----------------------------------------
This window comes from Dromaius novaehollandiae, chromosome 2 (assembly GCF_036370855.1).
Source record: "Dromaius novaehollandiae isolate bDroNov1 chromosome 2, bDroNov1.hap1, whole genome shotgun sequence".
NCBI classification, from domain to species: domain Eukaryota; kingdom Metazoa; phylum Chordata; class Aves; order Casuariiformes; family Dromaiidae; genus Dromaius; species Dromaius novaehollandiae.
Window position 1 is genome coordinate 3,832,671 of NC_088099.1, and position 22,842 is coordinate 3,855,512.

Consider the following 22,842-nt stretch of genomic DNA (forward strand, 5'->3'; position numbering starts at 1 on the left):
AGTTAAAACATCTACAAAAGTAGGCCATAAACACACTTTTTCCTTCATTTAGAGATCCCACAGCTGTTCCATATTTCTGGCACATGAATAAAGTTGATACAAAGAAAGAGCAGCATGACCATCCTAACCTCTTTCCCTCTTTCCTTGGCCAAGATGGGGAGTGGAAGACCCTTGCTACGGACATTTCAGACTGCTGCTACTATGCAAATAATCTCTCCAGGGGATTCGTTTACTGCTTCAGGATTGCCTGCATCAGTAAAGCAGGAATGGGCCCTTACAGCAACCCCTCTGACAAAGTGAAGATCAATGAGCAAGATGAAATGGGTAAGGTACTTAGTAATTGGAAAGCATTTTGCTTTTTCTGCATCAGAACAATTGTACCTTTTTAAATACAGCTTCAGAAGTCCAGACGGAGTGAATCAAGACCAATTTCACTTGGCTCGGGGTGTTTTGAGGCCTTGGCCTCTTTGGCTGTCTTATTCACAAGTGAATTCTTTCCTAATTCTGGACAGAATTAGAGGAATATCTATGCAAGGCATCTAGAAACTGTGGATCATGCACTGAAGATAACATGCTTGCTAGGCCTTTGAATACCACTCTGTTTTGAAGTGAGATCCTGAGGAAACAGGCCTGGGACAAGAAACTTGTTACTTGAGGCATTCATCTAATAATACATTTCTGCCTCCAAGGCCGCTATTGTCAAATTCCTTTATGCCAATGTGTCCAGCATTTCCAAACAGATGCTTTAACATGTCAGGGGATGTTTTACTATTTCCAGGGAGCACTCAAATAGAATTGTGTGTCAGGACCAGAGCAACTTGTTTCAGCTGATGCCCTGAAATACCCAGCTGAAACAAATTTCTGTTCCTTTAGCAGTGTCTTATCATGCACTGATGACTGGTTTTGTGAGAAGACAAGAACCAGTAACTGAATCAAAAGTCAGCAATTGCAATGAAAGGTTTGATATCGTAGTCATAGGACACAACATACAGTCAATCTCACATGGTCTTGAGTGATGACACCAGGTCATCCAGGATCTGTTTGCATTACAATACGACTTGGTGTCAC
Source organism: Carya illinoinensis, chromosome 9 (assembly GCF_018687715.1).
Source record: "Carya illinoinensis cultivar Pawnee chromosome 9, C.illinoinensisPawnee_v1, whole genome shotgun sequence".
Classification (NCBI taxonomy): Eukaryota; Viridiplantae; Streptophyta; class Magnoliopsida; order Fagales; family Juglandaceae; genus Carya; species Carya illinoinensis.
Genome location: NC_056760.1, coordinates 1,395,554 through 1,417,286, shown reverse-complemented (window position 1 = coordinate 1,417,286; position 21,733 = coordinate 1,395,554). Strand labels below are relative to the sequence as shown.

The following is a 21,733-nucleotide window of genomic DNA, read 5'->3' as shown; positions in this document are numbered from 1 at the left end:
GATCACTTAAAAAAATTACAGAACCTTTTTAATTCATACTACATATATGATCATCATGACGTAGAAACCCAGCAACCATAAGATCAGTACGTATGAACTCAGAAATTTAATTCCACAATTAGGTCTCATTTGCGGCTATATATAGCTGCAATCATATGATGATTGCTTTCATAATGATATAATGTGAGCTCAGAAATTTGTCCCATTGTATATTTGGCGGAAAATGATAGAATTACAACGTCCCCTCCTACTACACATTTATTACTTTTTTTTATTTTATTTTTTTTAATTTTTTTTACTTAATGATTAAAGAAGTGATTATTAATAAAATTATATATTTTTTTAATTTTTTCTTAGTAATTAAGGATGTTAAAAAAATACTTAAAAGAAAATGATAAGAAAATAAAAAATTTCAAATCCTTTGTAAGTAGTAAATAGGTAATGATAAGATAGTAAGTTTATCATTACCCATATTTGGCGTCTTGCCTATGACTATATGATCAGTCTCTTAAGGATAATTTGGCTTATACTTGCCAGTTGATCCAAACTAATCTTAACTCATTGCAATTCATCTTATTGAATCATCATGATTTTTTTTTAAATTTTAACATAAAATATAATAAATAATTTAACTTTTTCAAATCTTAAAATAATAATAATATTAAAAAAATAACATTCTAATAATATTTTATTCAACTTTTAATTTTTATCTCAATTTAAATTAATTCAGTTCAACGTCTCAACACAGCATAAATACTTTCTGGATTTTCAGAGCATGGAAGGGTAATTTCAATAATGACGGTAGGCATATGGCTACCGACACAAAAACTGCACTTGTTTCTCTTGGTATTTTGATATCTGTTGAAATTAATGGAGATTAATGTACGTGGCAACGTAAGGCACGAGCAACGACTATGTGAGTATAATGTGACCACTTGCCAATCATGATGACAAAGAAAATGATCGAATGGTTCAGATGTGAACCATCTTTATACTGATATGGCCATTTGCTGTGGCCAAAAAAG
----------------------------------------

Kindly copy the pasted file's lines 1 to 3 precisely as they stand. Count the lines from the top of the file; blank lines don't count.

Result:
This window comes from Dromaius novaehollandiae, chromosome 2 (assembly GCF_036370855.1).
Source record: "Dromaius novaehollandiae isolate bDroNov1 chromosome 2, bDroNov1.hap1, whole genome shotgun sequence".
NCBI classification, from domain to species: domain Eukaryota; kingdom Metazoa; phylum Chordata; class Aves; order Casuariiformes; family Dromaiidae; genus Dromaius; species Dromaius novaehollandiae.